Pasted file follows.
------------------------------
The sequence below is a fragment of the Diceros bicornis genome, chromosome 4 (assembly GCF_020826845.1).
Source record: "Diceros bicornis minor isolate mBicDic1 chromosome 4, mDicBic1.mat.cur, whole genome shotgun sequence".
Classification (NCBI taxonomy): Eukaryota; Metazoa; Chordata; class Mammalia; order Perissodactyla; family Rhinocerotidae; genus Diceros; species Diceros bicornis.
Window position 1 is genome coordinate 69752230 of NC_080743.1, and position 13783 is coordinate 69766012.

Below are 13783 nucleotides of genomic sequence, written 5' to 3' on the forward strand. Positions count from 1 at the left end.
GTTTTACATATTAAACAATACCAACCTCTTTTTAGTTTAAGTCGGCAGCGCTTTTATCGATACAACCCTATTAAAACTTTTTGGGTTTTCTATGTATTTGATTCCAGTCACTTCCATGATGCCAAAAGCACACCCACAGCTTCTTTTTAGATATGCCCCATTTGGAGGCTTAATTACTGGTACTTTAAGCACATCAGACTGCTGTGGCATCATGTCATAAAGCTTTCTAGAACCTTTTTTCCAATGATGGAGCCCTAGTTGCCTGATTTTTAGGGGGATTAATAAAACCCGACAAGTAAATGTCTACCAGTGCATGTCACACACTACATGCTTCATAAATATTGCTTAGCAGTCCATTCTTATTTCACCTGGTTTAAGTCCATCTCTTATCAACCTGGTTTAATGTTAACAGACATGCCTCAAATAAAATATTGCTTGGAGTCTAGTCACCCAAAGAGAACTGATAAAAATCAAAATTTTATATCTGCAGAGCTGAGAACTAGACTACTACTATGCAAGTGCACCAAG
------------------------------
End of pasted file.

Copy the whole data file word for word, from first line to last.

The sequence below is a fragment of the Diceros bicornis genome, chromosome 4 (assembly GCF_020826845.1).
Source record: "Diceros bicornis minor isolate mBicDic1 chromosome 4, mDicBic1.mat.cur, whole genome shotgun sequence".
Classification (NCBI taxonomy): Eukaryota; Metazoa; Chordata; class Mammalia; order Perissodactyla; family Rhinocerotidae; genus Diceros; species Diceros bicornis.
Window position 1 is genome coordinate 69752230 of NC_080743.1, and position 13783 is coordinate 69766012.

Below are 13783 nucleotides of genomic sequence, written 5' to 3' on the forward strand. Positions count from 1 at the left end.
GTTTTACATATTAAACAATACCAACCTCTTTTTAGTTTAAGTCGGCAGCGCTTTTATCGATACAACCCTATTAAAACTTTTTGGGTTTTCTATGTATTTGATTCCAGTCACTTCCATGATGCCAAAAGCACACCCACAGCTTCTTTTTAGATATGCCCCATTTGGAGGCTTAATTACTGGTACTTTAAGCACATCAGACTGCTGTGGCATCATGTCATAAAGCTTTCTAGAACCTTTTTTCCAATGATGGAGCCCTAGTTGCCTGATTTTTAGGGGGATTAATAAAACCCGACAAGTAAATGTCTACCAGTGCATGTCACACACTACATGCTTCATAAATATTGCTTAGCAGTCCATTCTTATTTCACCTGGTTTAAGTCCATCTCTTATCAACCTGGTTTAATGTTAACAGACATGCCTCAAATAAAATATTGCTTGGAGTCTAGTCACCCAAAGAGAACTGATAAAAATCAAAATTTTATATCTGCAGAGCTGAGAACTAGACTACTACTATGCAAGTGCACCAAG